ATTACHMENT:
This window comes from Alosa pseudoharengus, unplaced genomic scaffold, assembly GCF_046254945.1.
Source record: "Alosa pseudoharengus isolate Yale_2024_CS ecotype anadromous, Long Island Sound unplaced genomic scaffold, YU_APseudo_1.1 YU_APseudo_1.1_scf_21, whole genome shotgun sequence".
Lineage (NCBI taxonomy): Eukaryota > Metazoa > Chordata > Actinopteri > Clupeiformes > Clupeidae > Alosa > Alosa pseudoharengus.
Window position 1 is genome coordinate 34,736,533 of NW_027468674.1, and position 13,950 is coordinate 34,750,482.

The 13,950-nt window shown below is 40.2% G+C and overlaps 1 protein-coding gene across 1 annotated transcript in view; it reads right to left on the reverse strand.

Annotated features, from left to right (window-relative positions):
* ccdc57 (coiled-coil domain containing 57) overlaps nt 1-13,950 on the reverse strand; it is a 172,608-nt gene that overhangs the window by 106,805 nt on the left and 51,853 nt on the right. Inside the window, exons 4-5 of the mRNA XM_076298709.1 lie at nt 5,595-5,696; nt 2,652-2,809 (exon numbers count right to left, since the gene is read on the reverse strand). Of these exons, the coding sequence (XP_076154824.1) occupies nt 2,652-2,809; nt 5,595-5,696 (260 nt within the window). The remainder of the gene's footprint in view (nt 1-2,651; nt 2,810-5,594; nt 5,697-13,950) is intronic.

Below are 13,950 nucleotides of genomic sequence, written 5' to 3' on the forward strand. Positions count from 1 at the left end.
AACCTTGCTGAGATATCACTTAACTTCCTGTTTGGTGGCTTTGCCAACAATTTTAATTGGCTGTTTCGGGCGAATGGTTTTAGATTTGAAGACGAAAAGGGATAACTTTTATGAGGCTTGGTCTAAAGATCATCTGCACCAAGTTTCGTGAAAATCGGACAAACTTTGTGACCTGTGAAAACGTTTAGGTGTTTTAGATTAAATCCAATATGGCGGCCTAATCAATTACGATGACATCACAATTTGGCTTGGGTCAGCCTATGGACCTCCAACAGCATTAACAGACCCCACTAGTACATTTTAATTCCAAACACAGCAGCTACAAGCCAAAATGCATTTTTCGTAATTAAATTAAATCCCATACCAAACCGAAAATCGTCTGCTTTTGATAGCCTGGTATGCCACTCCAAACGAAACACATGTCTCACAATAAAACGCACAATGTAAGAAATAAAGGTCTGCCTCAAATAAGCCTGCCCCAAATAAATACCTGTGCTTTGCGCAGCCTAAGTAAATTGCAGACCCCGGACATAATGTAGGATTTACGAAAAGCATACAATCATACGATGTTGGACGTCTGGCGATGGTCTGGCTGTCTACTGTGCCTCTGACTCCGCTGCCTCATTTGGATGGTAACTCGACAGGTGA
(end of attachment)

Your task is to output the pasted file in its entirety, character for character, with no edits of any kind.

This window comes from Alosa pseudoharengus, unplaced genomic scaffold, assembly GCF_046254945.1.
Source record: "Alosa pseudoharengus isolate Yale_2024_CS ecotype anadromous, Long Island Sound unplaced genomic scaffold, YU_APseudo_1.1 YU_APseudo_1.1_scf_21, whole genome shotgun sequence".
Lineage (NCBI taxonomy): Eukaryota > Metazoa > Chordata > Actinopteri > Clupeiformes > Clupeidae > Alosa > Alosa pseudoharengus.
Window position 1 is genome coordinate 34,736,533 of NW_027468674.1, and position 13,950 is coordinate 34,750,482.

The 13,950-nt window shown below is 40.2% G+C and overlaps 1 protein-coding gene across 1 annotated transcript in view; it reads right to left on the reverse strand.

Annotated features, from left to right (window-relative positions):
* ccdc57 (coiled-coil domain containing 57) overlaps nt 1-13,950 on the reverse strand; it is a 172,608-nt gene that overhangs the window by 106,805 nt on the left and 51,853 nt on the right. Inside the window, exons 4-5 of the mRNA XM_076298709.1 lie at nt 5,595-5,696; nt 2,652-2,809 (exon numbers count right to left, since the gene is read on the reverse strand). Of these exons, the coding sequence (XP_076154824.1) occupies nt 2,652-2,809; nt 5,595-5,696 (260 nt within the window). The remainder of the gene's footprint in view (nt 1-2,651; nt 2,810-5,594; nt 5,697-13,950) is intronic.

Below are 13,950 nucleotides of genomic sequence, written 5' to 3' on the forward strand. Positions count from 1 at the left end.
AACCTTGCTGAGATATCACTTAACTTCCTGTTTGGTGGCTTTGCCAACAATTTTAATTGGCTGTTTCGGGCGAATGGTTTTAGATTTGAAGACGAAAAGGGATAACTTTTATGAGGCTTGGTCTAAAGATCATCTGCACCAAGTTTCGTGAAAATCGGACAAACTTTGTGACCTGTGAAAACGTTTAGGTGTTTTAGATTAAATCCAATATGGCGGCCTAATCAATTACGATGACATCACAATTTGGCTTGGGTCAGCCTATGGACCTCCAACAGCATTAACAGACCCCACTAGTACATTTTAATTCCAAACACAGCAGCTACAAGCCAAAATGCATTTTTCGTAATTAAATTAAATCCCATACCAAACCGAAAATCGTCTGCTTTTGATAGCCTGGTATGCCACTCCAAACGAAACACATGTCTCACAATAAAACGCACAATGTAAGAAATAAAGGTCTGCCTCAAATAAGCCTGCCCCAAATAAATACCTGTGCTTTGCGCAGCCTAAGTAAATTGCAGACCCCGGACATAATGTAGGATTTACGAAAAGCATACAATCATACGATGTTGGACGTCTGGCGATGGTCTGGCTGTCTACTGTGCCTCTGACTCCGCTGCCTCATTTGGATGGTAACTCGACAGGTGA